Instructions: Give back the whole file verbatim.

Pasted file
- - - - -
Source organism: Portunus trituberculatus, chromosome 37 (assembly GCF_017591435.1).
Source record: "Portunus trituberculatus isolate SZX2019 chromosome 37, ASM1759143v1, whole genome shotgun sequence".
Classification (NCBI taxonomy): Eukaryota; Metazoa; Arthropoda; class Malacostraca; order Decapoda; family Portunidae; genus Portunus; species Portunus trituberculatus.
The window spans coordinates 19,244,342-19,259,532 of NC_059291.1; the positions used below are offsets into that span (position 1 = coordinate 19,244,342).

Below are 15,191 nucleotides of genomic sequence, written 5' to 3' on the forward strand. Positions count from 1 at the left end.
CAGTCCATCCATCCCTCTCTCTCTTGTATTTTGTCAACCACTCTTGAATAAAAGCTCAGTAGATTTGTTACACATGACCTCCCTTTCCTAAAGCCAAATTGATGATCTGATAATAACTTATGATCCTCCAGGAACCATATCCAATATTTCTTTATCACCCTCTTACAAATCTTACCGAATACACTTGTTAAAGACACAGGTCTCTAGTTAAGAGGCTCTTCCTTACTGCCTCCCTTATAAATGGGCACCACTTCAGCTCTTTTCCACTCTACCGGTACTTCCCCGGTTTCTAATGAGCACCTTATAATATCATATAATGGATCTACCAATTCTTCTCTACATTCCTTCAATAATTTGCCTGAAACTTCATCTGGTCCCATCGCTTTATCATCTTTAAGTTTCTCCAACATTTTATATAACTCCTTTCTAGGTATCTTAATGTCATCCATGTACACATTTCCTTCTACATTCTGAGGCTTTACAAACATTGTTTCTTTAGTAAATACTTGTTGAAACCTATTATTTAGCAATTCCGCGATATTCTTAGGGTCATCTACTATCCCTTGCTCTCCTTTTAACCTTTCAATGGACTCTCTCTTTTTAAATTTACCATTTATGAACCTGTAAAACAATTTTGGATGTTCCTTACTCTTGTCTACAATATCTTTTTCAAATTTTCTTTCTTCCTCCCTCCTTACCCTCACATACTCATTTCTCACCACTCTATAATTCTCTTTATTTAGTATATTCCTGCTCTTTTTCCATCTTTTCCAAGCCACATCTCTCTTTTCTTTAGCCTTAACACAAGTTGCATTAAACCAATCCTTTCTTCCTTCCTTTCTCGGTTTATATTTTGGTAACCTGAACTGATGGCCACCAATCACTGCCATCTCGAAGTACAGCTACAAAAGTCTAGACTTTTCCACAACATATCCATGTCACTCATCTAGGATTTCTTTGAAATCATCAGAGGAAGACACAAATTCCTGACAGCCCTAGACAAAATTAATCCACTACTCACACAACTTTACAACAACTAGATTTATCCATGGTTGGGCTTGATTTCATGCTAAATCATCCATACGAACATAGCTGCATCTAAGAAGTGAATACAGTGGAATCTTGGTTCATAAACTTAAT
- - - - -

Source organism: Portunus trituberculatus, chromosome 37 (assembly GCF_017591435.1).
Source record: "Portunus trituberculatus isolate SZX2019 chromosome 37, ASM1759143v1, whole genome shotgun sequence".
Classification (NCBI taxonomy): Eukaryota; Metazoa; Arthropoda; class Malacostraca; order Decapoda; family Portunidae; genus Portunus; species Portunus trituberculatus.
The window spans coordinates 19,244,342-19,259,532 of NC_059291.1; the positions used below are offsets into that span (position 1 = coordinate 19,244,342).

Below are 15,191 nucleotides of genomic sequence, written 5' to 3' on the forward strand. Positions count from 1 at the left end.
CAGTCCATCCATCCCTCTCTCTCTTGTATTTTGTCAACCACTCTTGAATAAAAGCTCAGTAGATTTGTTACACATGACCTCCCTTTCCTAAAGCCAAATTGATGATCTGATAATAACTTATGATCCTCCAGGAACCATATCCAATATTTCTTTATCACCCTCTTACAAATCTTACCGAATACACTTGTTAAAGACACAGGTCTCTAGTTAAGAGGCTCTTCCTTACTGCCTCCCTTATAAATGGGCACCACTTCAGCTCTTTTCCACTCTACCGGTACTTCCCCGGTTTCTAATGAGCACCTTATAATATCATATAATGGATCTACCAATTCTTCTCTACATTCCTTCAATAATTTGCCTGAAACTTCATCTGGTCCCATCGCTTTATCATCTTTAAGTTTCTCCAACATTTTATATAACTCCTTTCTAGGTATCTTAATGTCATCCATGTACACATTTCCTTCTACATTCTGAGGCTTTACAAACATTGTTTCTTTAGTAAATACTTGTTGAAACCTATTATTTAGCAATTCCGCGATATTCTTAGGGTCATCTACTATCCCTTGCTCTCCTTTTAACCTTTCAATGGACTCTCTCTTTTTAAATTTACCATTTATGAACCTGTAAAACAATTTTGGATGTTCCTTACTCTTGTCTACAATATCTTTTTCAAATTTTCTTTCTTCCTCCCTCCTTACCCTCACATACTCATTTCTCACCACTCTATAATTCTCTTTATTTAGTATATTCCTGCTCTTTTTCCATCTTTTCCAAGCCACATCTCTCTTTTCTTTAGCCTTAACACAAGTTGCATTAAACCAATCCTTTCTTCCTTCCTTTCTCGGTTTATATTTTGGTAACCTGAACTGATGGCCACCAATCACTGCCATCTCGAAGTACAGCTACAAAAGTCTAGACTTTTCCACAACATATCCATGTCACTCATCTAGGATTTCTTTGAAATCATCAGAGGAAGACACAAATTCCTGACAGCCCTAGACAAAATTAATCCACTACTCACACAACTTTACAACAACTAGATTTATCCATGGTTGGGCTTGATTTCATGCTAAATCATCCATACGAACATAGCTGCATCTAAGAAGTGAATACAGTGGAATCTTGGTTCATAAACTTAAT